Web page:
How to fix a keyboard layout

Updated March 23, 2017

The keyboard layout controls what characters appear when a key is pressed. While the standard keyboard layout is QWERTY style, Windows allows you to easily add and change different languages and layouts depending on your preference. The keyboard layouts are controlled by the Language Bar, available through the Control Panel. Before changing keyboard layouts, you must enable the layouts you want to use. You can also switch back to the standard QWERTY layout at any time.

Click on "Control Panel" from the Start menu. Type "keyboard layout" into the search bar, and click on "Change keyboards or other input methods" under the Region and Language heading to open the Region and Language dialogue box.

Click on "Change keyboards..." under the Keyboards and Languages tab. Click on "Add..." under the General tab to open the Add Input Language dialogue box.

Find the language you want to add and expand its tree, then expand the "Keyboard" subtree for that language, and finally click in the check box next to the keyboard layout you want to add. You can repeat this step to add multiple language layouts.

Click on "OK" in the Add Input Language dialogue box, then click on "OK" in the Text Services and Input Languages box, then finally click on "OK" in the Region and Language box.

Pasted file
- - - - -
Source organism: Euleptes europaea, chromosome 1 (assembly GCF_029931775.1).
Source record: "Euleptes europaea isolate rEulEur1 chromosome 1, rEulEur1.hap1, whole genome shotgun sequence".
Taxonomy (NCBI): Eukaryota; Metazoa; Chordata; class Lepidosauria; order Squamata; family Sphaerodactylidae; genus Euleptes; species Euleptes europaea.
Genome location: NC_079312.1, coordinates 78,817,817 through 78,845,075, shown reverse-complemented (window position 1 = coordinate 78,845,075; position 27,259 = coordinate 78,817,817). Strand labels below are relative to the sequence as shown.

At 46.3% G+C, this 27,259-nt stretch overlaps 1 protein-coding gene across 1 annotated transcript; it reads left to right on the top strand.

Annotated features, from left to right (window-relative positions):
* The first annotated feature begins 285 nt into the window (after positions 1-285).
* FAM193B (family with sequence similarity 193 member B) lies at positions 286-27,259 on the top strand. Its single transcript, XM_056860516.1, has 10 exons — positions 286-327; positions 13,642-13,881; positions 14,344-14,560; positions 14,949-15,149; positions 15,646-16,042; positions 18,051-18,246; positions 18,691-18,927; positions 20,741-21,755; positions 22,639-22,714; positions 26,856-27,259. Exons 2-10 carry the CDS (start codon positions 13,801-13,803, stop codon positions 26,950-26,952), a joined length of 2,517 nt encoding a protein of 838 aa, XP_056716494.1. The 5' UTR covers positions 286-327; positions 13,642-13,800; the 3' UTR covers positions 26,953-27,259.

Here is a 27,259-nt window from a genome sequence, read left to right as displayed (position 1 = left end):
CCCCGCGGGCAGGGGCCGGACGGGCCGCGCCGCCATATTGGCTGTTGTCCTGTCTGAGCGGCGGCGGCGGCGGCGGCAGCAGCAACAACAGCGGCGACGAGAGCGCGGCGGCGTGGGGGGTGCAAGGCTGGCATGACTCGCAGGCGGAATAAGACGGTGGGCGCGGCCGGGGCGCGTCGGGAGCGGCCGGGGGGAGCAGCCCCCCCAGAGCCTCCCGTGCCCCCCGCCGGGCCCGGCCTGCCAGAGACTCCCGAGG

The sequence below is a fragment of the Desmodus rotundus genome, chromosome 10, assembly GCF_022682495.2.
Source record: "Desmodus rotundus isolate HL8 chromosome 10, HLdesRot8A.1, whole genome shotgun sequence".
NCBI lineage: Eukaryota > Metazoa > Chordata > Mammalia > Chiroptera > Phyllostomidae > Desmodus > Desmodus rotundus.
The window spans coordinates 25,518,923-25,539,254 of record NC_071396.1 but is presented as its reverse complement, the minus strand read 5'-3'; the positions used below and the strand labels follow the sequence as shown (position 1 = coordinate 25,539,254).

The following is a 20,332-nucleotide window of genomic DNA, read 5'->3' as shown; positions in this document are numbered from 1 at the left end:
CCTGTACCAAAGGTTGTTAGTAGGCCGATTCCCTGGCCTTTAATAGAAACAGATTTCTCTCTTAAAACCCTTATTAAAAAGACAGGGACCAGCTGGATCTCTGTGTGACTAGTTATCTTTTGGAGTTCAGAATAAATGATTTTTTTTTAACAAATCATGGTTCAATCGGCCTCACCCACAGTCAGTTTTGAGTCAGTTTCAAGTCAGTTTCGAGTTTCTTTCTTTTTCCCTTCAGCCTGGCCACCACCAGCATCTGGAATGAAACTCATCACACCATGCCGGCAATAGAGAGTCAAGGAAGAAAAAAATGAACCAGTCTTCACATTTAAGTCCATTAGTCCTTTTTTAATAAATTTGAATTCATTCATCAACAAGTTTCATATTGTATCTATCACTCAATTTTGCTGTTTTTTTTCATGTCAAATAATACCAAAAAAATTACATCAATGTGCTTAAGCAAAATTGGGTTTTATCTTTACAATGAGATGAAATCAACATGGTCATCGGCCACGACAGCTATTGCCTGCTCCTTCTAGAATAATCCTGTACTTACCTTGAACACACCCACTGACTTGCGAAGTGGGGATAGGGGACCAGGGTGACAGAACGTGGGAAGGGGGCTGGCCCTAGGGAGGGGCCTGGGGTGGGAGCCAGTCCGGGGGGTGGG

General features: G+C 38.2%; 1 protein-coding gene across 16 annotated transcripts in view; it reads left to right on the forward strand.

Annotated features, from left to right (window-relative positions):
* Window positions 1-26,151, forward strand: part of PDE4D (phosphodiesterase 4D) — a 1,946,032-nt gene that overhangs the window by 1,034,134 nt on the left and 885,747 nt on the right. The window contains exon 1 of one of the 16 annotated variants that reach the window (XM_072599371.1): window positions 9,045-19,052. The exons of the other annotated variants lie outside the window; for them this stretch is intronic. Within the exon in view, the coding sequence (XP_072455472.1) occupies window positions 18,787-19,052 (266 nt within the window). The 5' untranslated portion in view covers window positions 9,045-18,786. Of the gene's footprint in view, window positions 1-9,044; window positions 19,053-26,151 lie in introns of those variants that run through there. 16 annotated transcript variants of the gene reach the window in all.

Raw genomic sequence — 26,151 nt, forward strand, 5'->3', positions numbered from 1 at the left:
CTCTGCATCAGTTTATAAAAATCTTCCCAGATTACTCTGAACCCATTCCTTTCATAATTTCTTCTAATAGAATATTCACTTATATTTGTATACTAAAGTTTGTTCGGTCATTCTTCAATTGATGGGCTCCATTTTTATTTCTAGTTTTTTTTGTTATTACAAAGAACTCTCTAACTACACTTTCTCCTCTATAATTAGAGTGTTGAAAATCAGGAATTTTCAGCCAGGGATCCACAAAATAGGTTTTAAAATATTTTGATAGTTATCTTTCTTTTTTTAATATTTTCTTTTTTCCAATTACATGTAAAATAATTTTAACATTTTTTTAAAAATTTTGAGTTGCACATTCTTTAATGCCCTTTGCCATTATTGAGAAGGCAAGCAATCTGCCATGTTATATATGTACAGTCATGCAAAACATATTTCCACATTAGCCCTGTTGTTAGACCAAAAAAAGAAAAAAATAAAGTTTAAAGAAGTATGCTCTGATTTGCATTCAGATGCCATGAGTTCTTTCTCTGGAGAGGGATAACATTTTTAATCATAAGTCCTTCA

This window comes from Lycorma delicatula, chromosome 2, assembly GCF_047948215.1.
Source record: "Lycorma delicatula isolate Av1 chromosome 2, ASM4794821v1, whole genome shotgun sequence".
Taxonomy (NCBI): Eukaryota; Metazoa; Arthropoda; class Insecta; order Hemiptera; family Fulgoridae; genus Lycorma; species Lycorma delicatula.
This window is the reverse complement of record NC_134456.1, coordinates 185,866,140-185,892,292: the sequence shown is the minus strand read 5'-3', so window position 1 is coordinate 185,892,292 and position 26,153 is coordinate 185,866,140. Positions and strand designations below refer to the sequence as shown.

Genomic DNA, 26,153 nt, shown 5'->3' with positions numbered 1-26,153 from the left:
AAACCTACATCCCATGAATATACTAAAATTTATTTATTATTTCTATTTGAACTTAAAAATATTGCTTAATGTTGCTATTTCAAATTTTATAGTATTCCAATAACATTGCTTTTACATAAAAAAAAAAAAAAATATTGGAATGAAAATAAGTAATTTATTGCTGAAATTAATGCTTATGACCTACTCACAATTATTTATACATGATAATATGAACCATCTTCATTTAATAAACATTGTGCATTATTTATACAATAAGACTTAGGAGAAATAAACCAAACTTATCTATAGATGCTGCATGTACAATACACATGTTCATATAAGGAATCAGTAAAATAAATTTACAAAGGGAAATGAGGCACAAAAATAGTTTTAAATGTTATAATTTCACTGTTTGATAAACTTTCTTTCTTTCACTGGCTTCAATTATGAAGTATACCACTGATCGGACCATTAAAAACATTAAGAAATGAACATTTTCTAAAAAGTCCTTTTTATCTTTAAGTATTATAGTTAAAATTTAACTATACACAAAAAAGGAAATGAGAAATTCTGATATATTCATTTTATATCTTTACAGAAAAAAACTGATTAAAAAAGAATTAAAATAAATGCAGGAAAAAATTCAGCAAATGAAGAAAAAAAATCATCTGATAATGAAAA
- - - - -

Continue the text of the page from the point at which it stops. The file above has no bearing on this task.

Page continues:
Change the keyboard layout by clicking on the current language selection in the Language Bar on the right of the taskbar. The standard layout is marked EN. From here, you will be presented with a list of your selected keyboard layouts, any of which can be selected by clicking on it. Clicking on "EN English (United States)" will revert to the standard QWERTY English keyboard layout.

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About the Author

Sam Foner began writing, teaching and performing in 1997. He has presented and lectured for many global associations, including the Young Presidents Organization and Rotary International, and his writing appears on and Foner is a member of Mensa International and holds a Master of Arts in international affairs from Hong Kong University.